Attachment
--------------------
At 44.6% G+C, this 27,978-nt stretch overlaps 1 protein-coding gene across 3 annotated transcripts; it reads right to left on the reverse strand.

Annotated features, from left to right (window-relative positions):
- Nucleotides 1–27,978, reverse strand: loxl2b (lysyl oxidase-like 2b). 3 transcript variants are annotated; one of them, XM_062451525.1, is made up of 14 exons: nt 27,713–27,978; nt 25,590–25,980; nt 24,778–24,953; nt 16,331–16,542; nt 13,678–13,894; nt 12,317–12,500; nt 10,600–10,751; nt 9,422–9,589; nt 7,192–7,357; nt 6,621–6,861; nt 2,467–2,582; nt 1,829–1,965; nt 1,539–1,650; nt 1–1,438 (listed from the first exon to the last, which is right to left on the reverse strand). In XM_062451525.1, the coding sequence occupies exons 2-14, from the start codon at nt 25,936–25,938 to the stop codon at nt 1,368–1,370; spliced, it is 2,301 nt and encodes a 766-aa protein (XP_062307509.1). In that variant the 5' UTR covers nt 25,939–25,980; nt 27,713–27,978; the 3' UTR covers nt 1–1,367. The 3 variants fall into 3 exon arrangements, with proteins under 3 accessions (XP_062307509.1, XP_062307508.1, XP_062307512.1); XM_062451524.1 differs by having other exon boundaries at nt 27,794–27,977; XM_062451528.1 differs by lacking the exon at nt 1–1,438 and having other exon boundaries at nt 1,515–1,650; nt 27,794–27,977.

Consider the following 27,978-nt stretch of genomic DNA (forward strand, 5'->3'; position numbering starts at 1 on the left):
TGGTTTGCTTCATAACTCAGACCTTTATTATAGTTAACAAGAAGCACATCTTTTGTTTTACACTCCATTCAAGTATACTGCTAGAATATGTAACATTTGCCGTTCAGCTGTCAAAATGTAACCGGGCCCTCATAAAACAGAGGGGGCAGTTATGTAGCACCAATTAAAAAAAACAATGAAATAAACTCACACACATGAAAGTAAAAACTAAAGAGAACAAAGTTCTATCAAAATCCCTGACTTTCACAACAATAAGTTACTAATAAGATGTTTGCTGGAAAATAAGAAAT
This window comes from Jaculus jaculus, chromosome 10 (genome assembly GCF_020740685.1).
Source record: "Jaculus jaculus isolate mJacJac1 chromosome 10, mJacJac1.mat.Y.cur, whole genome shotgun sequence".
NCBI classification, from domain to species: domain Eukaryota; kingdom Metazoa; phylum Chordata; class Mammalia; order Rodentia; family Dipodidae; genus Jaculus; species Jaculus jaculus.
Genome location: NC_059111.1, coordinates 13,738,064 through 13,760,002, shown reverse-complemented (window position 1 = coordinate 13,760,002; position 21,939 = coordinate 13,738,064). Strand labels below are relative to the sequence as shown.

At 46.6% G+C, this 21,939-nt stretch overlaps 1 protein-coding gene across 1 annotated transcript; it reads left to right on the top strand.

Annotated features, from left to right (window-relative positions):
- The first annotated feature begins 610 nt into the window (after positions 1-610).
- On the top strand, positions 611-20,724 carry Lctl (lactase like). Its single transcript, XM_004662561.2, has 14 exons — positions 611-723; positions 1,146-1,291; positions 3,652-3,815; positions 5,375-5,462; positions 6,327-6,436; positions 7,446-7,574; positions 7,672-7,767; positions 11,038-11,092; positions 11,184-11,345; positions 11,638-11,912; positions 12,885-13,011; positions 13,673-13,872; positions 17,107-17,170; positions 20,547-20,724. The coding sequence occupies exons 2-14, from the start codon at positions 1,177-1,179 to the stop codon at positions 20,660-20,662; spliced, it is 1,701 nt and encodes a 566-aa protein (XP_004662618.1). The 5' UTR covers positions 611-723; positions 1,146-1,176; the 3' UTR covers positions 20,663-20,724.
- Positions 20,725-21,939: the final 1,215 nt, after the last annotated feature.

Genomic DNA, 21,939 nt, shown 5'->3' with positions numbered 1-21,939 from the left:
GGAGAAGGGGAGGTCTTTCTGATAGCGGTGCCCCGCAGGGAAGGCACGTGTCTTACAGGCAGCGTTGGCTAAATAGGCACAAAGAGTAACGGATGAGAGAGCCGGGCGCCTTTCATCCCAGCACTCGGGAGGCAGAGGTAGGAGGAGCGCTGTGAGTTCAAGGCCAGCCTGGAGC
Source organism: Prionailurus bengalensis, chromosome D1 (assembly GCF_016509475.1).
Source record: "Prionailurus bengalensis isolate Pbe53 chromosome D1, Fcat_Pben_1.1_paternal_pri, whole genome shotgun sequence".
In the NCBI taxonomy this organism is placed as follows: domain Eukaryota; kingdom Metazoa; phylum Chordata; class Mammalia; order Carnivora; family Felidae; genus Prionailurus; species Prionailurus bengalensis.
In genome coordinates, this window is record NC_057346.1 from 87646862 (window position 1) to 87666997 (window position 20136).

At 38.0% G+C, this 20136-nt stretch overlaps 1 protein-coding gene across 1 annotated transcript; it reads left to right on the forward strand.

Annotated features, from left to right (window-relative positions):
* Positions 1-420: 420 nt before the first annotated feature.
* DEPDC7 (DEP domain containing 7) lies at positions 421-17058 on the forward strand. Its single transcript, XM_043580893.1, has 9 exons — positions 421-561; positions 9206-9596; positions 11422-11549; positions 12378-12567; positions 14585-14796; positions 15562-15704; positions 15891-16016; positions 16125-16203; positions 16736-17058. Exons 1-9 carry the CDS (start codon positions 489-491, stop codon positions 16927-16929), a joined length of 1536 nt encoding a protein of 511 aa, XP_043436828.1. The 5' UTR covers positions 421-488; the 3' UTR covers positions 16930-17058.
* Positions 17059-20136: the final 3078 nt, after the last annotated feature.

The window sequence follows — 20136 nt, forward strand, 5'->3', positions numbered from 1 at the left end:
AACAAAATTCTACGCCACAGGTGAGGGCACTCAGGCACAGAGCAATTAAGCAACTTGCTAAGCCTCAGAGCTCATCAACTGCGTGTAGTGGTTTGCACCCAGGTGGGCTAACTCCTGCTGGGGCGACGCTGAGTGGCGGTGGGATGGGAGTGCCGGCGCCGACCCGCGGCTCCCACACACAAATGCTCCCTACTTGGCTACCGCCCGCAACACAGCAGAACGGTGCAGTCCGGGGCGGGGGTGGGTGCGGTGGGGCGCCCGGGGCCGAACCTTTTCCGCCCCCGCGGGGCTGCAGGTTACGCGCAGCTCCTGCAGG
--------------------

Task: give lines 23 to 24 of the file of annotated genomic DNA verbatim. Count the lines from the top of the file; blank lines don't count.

* Positions 1-420: 420 nt before the first annotated feature.
* DEPDC7 (DEP domain containing 7) lies at positions 421-17058 on the forward strand. Its single transcript, XM_043580893.1, has 9 exons — positions 421-561; positions 9206-9596; positions 11422-11549; positions 12378-12567; positions 14585-14796; positions 15562-15704; positions 15891-16016; positions 16125-16203; positions 16736-17058. Exons 1-9 carry the CDS (start codon positions 489-491, stop codon positions 16927-16929), a joined length of 1536 nt encoding a protein of 511 aa, XP_043436828.1. The 5' UTR covers positions 421-488; the 3' UTR covers positions 16930-17058.